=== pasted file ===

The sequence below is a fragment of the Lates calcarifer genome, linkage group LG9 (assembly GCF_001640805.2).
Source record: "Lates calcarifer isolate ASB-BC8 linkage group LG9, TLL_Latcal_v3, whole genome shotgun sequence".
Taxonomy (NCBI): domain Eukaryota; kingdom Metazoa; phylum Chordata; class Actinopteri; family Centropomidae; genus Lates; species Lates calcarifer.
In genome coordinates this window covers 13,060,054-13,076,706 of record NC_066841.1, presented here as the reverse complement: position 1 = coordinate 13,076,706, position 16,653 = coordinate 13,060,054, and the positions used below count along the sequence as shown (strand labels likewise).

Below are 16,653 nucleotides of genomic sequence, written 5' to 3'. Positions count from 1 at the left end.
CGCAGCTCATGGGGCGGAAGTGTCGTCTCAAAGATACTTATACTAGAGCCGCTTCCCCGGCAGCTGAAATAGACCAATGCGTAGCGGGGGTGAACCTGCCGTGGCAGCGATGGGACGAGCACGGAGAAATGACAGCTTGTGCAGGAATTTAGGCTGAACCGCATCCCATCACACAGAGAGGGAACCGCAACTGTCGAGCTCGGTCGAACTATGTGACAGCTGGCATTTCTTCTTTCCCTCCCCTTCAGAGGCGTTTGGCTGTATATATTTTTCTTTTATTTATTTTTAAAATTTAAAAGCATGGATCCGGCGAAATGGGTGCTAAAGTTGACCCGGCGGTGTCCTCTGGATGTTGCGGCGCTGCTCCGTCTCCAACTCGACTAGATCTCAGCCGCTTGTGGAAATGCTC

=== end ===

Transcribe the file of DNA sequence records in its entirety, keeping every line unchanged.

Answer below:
The sequence below is a fragment of the Lates calcarifer genome, linkage group LG9 (assembly GCF_001640805.2).
Source record: "Lates calcarifer isolate ASB-BC8 linkage group LG9, TLL_Latcal_v3, whole genome shotgun sequence".
Taxonomy (NCBI): domain Eukaryota; kingdom Metazoa; phylum Chordata; class Actinopteri; family Centropomidae; genus Lates; species Lates calcarifer.
In genome coordinates this window covers 13,060,054-13,076,706 of record NC_066841.1, presented here as the reverse complement: position 1 = coordinate 13,076,706, position 16,653 = coordinate 13,060,054, and the positions used below count along the sequence as shown (strand labels likewise).

Below are 16,653 nucleotides of genomic sequence, written 5' to 3'. Positions count from 1 at the left end.
CGCAGCTCATGGGGCGGAAGTGTCGTCTCAAAGATACTTATACTAGAGCCGCTTCCCCGGCAGCTGAAATAGACCAATGCGTAGCGGGGGTGAACCTGCCGTGGCAGCGATGGGACGAGCACGGAGAAATGACAGCTTGTGCAGGAATTTAGGCTGAACCGCATCCCATCACACAGAGAGGGAACCGCAACTGTCGAGCTCGGTCGAACTATGTGACAGCTGGCATTTCTTCTTTCCCTCCCCTTCAGAGGCGTTTGGCTGTATATATTTTTCTTTTATTTATTTTTAAAATTTAAAAGCATGGATCCGGCGAAATGGGTGCTAAAGTTGACCCGGCGGTGTCCTCTGGATGTTGCGGCGCTGCTCCGTCTCCAACTCGACTAGATCTCAGCCGCTTGTGGAAATGCTC